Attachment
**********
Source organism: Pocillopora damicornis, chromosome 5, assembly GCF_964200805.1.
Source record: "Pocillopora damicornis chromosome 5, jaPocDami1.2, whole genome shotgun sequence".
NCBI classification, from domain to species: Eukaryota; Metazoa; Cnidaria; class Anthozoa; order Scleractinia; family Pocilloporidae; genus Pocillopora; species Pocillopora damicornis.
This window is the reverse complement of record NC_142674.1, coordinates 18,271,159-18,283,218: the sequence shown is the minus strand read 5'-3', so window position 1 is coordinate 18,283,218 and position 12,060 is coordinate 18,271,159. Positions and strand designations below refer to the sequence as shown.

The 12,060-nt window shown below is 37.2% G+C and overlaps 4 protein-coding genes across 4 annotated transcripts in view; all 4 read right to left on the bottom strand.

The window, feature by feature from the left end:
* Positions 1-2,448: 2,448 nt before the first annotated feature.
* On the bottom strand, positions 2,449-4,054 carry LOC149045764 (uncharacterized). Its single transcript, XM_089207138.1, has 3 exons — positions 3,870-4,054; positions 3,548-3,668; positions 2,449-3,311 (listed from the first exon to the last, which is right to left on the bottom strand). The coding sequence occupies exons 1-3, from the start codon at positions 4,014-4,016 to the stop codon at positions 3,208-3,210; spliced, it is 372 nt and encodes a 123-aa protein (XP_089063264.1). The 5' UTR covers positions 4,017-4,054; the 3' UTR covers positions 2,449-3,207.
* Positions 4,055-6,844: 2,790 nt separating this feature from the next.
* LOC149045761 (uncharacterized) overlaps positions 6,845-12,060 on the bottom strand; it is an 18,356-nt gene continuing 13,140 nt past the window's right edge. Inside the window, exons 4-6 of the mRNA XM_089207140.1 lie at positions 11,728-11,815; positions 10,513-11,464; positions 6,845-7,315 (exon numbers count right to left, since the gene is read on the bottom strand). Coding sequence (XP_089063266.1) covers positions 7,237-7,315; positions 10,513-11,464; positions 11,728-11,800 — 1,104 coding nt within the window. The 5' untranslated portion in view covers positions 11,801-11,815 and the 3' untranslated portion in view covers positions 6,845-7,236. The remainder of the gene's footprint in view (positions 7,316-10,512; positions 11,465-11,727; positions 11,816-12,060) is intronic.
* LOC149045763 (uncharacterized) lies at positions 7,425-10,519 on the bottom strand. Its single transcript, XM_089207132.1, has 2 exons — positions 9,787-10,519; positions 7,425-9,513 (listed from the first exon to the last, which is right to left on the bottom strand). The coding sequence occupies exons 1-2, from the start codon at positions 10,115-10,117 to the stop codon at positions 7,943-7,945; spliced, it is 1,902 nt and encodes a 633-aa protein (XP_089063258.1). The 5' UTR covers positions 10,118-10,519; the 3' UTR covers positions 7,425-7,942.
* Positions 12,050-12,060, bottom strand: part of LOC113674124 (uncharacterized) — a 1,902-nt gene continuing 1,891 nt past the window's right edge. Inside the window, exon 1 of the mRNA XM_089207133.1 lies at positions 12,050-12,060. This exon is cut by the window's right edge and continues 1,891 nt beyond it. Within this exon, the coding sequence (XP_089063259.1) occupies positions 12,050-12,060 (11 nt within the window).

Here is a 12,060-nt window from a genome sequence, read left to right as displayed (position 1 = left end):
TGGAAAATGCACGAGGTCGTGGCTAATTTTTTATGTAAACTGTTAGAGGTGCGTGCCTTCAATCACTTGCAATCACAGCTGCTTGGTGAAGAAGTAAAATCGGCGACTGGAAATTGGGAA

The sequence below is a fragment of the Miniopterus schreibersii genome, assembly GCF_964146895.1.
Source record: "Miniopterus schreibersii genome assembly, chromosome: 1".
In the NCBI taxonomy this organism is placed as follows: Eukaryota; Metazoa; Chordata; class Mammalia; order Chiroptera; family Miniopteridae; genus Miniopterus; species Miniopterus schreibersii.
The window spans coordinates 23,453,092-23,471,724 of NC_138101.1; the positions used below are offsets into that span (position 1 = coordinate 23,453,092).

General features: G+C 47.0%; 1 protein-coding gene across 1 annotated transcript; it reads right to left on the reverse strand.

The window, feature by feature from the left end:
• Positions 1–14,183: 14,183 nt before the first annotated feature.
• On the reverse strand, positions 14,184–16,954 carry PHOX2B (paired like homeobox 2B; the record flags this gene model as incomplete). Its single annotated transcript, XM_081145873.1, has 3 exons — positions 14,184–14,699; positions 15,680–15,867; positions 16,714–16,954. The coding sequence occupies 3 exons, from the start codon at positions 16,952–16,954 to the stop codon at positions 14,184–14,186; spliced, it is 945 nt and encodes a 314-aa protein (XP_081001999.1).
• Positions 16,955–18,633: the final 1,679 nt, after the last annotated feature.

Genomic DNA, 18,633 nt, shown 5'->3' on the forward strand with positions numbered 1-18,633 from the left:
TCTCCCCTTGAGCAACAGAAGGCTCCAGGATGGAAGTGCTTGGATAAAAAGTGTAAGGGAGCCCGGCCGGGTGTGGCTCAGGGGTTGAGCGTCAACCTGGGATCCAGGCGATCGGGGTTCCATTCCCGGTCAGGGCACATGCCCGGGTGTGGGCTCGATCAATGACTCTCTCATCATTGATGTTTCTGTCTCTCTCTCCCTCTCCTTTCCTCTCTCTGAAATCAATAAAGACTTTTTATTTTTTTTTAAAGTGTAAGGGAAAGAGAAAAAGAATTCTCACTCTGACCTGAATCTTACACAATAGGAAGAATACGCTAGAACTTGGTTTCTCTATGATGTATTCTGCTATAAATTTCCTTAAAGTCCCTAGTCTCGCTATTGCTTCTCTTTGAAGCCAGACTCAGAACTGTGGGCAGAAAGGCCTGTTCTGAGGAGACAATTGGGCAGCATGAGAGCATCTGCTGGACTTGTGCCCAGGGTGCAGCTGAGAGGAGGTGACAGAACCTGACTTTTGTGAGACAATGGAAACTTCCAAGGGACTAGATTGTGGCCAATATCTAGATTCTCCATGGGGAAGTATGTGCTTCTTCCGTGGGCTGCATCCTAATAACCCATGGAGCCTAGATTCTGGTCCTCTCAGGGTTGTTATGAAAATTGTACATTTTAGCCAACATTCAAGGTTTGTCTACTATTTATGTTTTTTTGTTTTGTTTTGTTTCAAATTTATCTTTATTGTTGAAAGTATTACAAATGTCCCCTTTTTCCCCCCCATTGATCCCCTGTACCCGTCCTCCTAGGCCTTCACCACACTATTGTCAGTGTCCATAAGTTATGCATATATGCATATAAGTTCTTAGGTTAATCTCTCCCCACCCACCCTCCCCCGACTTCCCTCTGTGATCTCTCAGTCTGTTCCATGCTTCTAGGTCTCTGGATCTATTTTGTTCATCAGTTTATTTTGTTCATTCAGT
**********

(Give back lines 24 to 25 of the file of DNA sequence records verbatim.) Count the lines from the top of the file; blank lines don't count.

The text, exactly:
Genomic DNA, 18,633 nt, shown 5'->3' on the forward strand with positions numbered 1-18,633 from the left:
TCTCCCCTTGAGCAACAGAAGGCTCCAGGATGGAAGTGCTTGGATAAAAAGTGTAAGGGAGCCCGGCCGGGTGTGGCTCAGGGGTTGAGCGTCAACCTGGGATCCAGGCGATCGGGGTTCCATTCCCGGTCAGGGCACATGCCCGGGTGTGGGCTCGATCAATGACTCTCTCATCATTGATGTTTCTGTCTCTCTCTCCCTCTCCTTTCCTCTCTCTGAAATCAATAAAGACTTTTTATTTTTTTTTAAAGTGTAAGGGAAAGAGAAAAAGAATTCTCACTCTGACCTGAATCTTACACAATAGGAAGAATACGCTAGAACTTGGTTTCTCTATGATGTATTCTGCTATAAATTTCCTTAAAGTCCCTAGTCTCGCTATTGCTTCTCTTTGAAGCCAGACTCAGAACTGTGGGCAGAAAGGCCTGTTCTGAGGAGACAATTGGGCAGCATGAGAGCATCTGCTGGACTTGTGCCCAGGGTGCAGCTGAGAGGAGGTGACAGAACCTGACTTTTGTGAGACAATGGAAACTTCCAAGGGACTAGATTGTGGCCAATATCTAGATTCTCCATGGGGAAGTATGTGCTTCTTCCGTGGGCTGCATCCTAATAACCCATGGAGCCTAGATTCTGGTCCTCTCAGGGTTGTTATGAAAATTGTACATTTTAGCCAACATTCAAGGTTTGTCTACTATTTATGTTTTTTTGTTTTGTTTTGTTTCAAATTTATCTTTATTGTTGAAAGTATTACAAATGTCCCCTTTTTCCCCCCCATTGATCCCCTGTACCCGTCCTCCTAGGCCTTCACCACACTATTGTCAGTGTCCATAAGTTATGCATATATGCATATAAGTTCTTAGGTTAATCTCTCCCCACCCACCCTCCCCCGACTTCCCTCTGTGATCTCTCAGTCTGTTCCATGCTTCTAGGTCTCTGGATCTATTTTGTTCATCAGTTTATTTTGTTCATTCAGT